3.      Pro-active approach to due diligence

  • When you engage with organisations, it is valuable to approach them with your own due diligence criteria. Organisations will operate differently, especially if you are approaching a wide range of support areas such as health, the arts and education and to ensure that you have your questions answered and your philanthropic objectives met, you need to be prepared to conduct your own structured due diligence. 

4.      Long term commitments – sometimes on multiple fronts

  • To make a long-lasting impact in the areas that you are passionate about, it often requires a long-term partnership.  Be prepared to commit to projects for several years, subject to regular updates on progress.  A three-year timeframe is a good starting point. Project objectives need to be defined upfront.

5.      No interference in management

  • After you have conducted your own due diligence and decided to donate to an organisation or project, your position is to release the donation and allow the organisation to operate as they determine to be suitable.

  • You’ve trusted them as subject matter experts, so let them get on with their job.

6.      Review outcomes

  • In a similar way that you conduct a robust due diligence process, it is important to also have a built-in review process. This gives you the opportunity to assess how the donation has been received and implemented and if the outcomes and deliverables were in line with your expectations. This is not always a straight forward process. Quantification, for example in medical research, can be difficult, and results may often be delayed by years.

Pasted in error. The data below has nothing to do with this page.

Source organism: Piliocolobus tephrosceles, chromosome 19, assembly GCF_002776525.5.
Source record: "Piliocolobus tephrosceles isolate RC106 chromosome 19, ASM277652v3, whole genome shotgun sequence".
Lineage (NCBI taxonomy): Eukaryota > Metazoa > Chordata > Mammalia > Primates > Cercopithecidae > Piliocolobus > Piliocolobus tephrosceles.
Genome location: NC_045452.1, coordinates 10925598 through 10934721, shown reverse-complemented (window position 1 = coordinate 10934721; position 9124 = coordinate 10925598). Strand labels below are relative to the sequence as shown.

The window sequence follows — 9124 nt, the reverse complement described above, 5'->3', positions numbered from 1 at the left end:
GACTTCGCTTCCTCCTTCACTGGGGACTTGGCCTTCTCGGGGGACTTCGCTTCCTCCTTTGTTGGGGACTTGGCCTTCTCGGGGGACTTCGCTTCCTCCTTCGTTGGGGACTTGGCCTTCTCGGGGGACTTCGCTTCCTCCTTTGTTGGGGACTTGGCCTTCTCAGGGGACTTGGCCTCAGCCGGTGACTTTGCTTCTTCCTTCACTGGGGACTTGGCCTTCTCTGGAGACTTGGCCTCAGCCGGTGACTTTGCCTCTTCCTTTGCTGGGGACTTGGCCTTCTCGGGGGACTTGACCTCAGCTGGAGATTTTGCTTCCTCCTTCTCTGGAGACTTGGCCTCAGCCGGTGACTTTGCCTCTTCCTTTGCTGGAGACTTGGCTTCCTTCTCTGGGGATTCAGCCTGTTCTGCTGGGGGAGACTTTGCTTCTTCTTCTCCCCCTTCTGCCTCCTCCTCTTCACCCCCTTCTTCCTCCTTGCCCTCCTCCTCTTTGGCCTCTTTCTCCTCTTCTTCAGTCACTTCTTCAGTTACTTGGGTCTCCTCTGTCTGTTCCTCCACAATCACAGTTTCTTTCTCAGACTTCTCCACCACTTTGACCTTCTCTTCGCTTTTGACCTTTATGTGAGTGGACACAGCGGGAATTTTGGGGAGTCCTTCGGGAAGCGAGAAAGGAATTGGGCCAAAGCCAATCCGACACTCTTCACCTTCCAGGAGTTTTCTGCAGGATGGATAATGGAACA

• Accountability is essential in ensuring organisations are successful.

7.      Expect and accept failure

  • Failure, or your expectations not aligning with reality, is often an uncomfortable place to be but is not unexpected when undertaking a philanthropic journey. Philanthropic giving sometimes requires you to engage with multiple stakeholders and although you can conduct a thorough due diligence process and follow up with regular reviews, this is no guarantee for success. Learn from your errors of judgment and logically assess the unmet expectations and move on.